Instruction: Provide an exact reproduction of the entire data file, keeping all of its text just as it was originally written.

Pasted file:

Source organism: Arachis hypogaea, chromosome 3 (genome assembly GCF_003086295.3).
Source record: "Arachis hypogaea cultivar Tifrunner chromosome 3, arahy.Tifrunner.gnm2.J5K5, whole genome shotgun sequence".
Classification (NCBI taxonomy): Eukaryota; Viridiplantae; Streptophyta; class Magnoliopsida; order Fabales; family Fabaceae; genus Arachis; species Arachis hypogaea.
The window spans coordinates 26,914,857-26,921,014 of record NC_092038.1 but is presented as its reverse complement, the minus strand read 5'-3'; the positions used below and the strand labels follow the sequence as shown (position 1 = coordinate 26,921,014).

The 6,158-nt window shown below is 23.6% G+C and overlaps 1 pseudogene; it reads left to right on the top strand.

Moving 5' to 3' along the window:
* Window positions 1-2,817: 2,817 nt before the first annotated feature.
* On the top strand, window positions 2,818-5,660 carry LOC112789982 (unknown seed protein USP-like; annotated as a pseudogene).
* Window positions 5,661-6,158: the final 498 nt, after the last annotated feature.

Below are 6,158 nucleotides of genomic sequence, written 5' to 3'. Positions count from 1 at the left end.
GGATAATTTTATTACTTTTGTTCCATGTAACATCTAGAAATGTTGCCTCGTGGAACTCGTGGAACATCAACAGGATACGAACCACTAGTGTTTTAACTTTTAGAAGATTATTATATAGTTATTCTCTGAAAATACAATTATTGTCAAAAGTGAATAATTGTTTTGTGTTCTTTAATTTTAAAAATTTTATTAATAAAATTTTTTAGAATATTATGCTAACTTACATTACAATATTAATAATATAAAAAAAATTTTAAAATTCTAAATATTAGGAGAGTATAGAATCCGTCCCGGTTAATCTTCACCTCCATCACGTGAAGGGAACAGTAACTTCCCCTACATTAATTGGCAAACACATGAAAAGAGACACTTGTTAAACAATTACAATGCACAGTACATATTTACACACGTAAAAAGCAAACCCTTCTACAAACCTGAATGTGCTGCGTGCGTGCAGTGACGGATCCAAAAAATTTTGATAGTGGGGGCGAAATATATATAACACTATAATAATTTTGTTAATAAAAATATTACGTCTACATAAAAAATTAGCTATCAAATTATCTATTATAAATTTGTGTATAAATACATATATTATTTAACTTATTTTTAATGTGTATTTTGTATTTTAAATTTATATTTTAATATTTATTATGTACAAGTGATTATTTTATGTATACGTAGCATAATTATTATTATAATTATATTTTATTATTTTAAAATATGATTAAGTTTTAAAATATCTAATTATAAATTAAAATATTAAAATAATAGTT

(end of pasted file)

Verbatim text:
Source organism: Arachis hypogaea, chromosome 3 (genome assembly GCF_003086295.3).
Source record: "Arachis hypogaea cultivar Tifrunner chromosome 3, arahy.Tifrunner.gnm2.J5K5, whole genome shotgun sequence".
Classification (NCBI taxonomy): Eukaryota; Viridiplantae; Streptophyta; class Magnoliopsida; order Fabales; family Fabaceae; genus Arachis; species Arachis hypogaea.
The window spans coordinates 26,914,857-26,921,014 of record NC_092038.1 but is presented as its reverse complement, the minus strand read 5'-3'; the positions used below and the strand labels follow the sequence as shown (position 1 = coordinate 26,921,014).

The 6,158-nt window shown below is 23.6% G+C and overlaps 1 pseudogene; it reads left to right on the top strand.

Moving 5' to 3' along the window:
* Window positions 1-2,817: 2,817 nt before the first annotated feature.
* On the top strand, window positions 2,818-5,660 carry LOC112789982 (unknown seed protein USP-like; annotated as a pseudogene).
* Window positions 5,661-6,158: the final 498 nt, after the last annotated feature.

Below are 6,158 nucleotides of genomic sequence, written 5' to 3'. Positions count from 1 at the left end.
GGATAATTTTATTACTTTTGTTCCATGTAACATCTAGAAATGTTGCCTCGTGGAACTCGTGGAACATCAACAGGATACGAACCACTAGTGTTTTAACTTTTAGAAGATTATTATATAGTTATTCTCTGAAAATACAATTATTGTCAAAAGTGAATAATTGTTTTGTGTTCTTTAATTTTAAAAATTTTATTAATAAAATTTTTTAGAATATTATGCTAACTTACATTACAATATTAATAATATAAAAAAAATTTTAAAATTCTAAATATTAGGAGAGTATAGAATCCGTCCCGGTTAATCTTCACCTCCATCACGTGAAGGGAACAGTAACTTCCCCTACATTAATTGGCAAACACATGAAAAGAGACACTTGTTAAACAATTACAATGCACAGTACATATTTACACACGTAAAAAGCAAACCCTTCTACAAACCTGAATGTGCTGCGTGCGTGCAGTGACGGATCCAAAAAATTTTGATAGTGGGGGCGAAATATATATAACACTATAATAATTTTGTTAATAAAAATATTACGTCTACATAAAAAATTAGCTATCAAATTATCTATTATAAATTTGTGTATAAATACATATATTATTTAACTTATTTTTAATGTGTATTTTGTATTTTAAATTTATATTTTAATATTTATTATGTACAAGTGATTATTTTATGTATACGTAGCATAATTATTATTATAATTATATTTTATTATTTTAAAATATGATTAAGTTTTAAAATATCTAATTATAAATTAAAATATTAAAATAATAGTT